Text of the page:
Saturday, July 20

Thompson: LeBron James vs. Stephen Curry is still the NBA’s best theater

SAN FRANCISCO — The frustration seethed in Stephen Curry. Until it boiled to the surface. Until he let out a roar. Until he ripped his jersey from the collar to the 30.

He’d scored 46 points on 35 shots, getting the benefit of just three free throws in his 43 minutes. He hit the game-tying layup at the end of regulation. Inside the final minute of the first overtime, he forced a turnover and then hit a massive corner 3, setting up the game-tying 3 from Klay Thompson that kept the Warriors alive. Then in the second overtime, Curry’s final points of the night came on a 26-footer from the top with 4.7 seconds remaining, putting the Warriors up a point.

He left his follow-through in the air as he backpedaled. Too spent for a more elaborate celebration. The NBA’s leader in clutch points delivered 19 more in this double-overtime affair, including 10 in the second overtime. On most nights, it would’ve been enough.

But on the other team was Curry’s partner in magnificence. His most validating and valiant foe. LeBron James. They’ve exchanged heartbreaks and hugs over the years. James, whose Lakers eliminated Curry’s Warriors from the playoffs last year, had more heartbreak to hand Curry.

The 39-year-old James beat a rookie nearly half his age off the dribble, blew past another young, spry athlete and powered up for a strong attack on the rim. He drew the foul and, punctuating his spectacular night, swished a pair of free throws to give the Lakers the win, 145-144. James’ 36 points, 20 rebounds and 12 assists in nearly 48 minutes indicted his birth certificate for fraud.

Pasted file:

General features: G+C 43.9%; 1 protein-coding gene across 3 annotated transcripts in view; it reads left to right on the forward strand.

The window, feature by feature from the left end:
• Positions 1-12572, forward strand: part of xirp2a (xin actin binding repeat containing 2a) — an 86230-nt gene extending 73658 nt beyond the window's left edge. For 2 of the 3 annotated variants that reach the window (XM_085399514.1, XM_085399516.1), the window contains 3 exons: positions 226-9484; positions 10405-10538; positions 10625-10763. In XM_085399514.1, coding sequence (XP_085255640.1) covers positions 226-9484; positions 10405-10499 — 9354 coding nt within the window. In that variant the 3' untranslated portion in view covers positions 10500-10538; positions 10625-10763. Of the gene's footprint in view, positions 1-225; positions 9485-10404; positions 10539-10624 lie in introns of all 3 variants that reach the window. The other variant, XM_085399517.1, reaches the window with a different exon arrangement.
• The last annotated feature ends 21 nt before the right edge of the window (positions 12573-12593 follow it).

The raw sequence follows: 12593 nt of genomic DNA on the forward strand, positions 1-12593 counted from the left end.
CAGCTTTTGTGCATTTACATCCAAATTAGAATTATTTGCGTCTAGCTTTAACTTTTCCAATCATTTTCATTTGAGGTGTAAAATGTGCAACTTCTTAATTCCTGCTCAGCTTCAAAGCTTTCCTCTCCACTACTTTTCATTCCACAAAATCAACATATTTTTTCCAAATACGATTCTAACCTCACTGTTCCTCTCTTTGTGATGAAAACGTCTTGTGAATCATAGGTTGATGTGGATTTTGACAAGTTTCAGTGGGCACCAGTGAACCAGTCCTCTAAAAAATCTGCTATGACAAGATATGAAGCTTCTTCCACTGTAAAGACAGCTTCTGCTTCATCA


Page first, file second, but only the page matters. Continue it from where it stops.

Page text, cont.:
They aren’t winning like they’re used to, both needing all they have just to stay in the race, both hoping to find crucial help to get them back to the realm of the contenders. But Saturday showed Curry and LeBron are still captivating. It will be a decade this coming February since LeBron’s buzzer-beating 3 against the Warriors at Oracle in Oakland debuted “The Silencer” celebration and sparked this duo into must-watch theater. All these years later, when they share a court, it’s still the NBA’s best theater.

“It’s something that you will truly take all in when you’re done playing,” LeBron James said during his on-court interview, “and be able to watch with your grandkids and say that I played against one of the best players ever to play this game. Steph, after the game, came to me and said, ‘How does it keep getting better? How do we keep getting better?’ I think it’s just a true testament to us putting the work in in the game, being true to the game, and the game just continues to give back to us.” 

James, and D’Angelo Russell, made sure another close game slipped through the hands of the Warriors. But this time, it wasn’t so much about what the Warriors didn’t do. This loss wasn’t because of a head-scratching turnover, as was the gut-wrenching loss to Sacramento two nights earlier. Or a questionable coaching decision. Or because they fell apart against an onslaught. Or even because of missed shots.

Still, one of their best efforts counts as but a near-win. A tease. The Warriors are now 15-13 in clutch games with Curry (0-4 without him). They’re five games below .500 and still on the outside of the postseason field. They can play as well as anyone but not win as frequently as the better teams.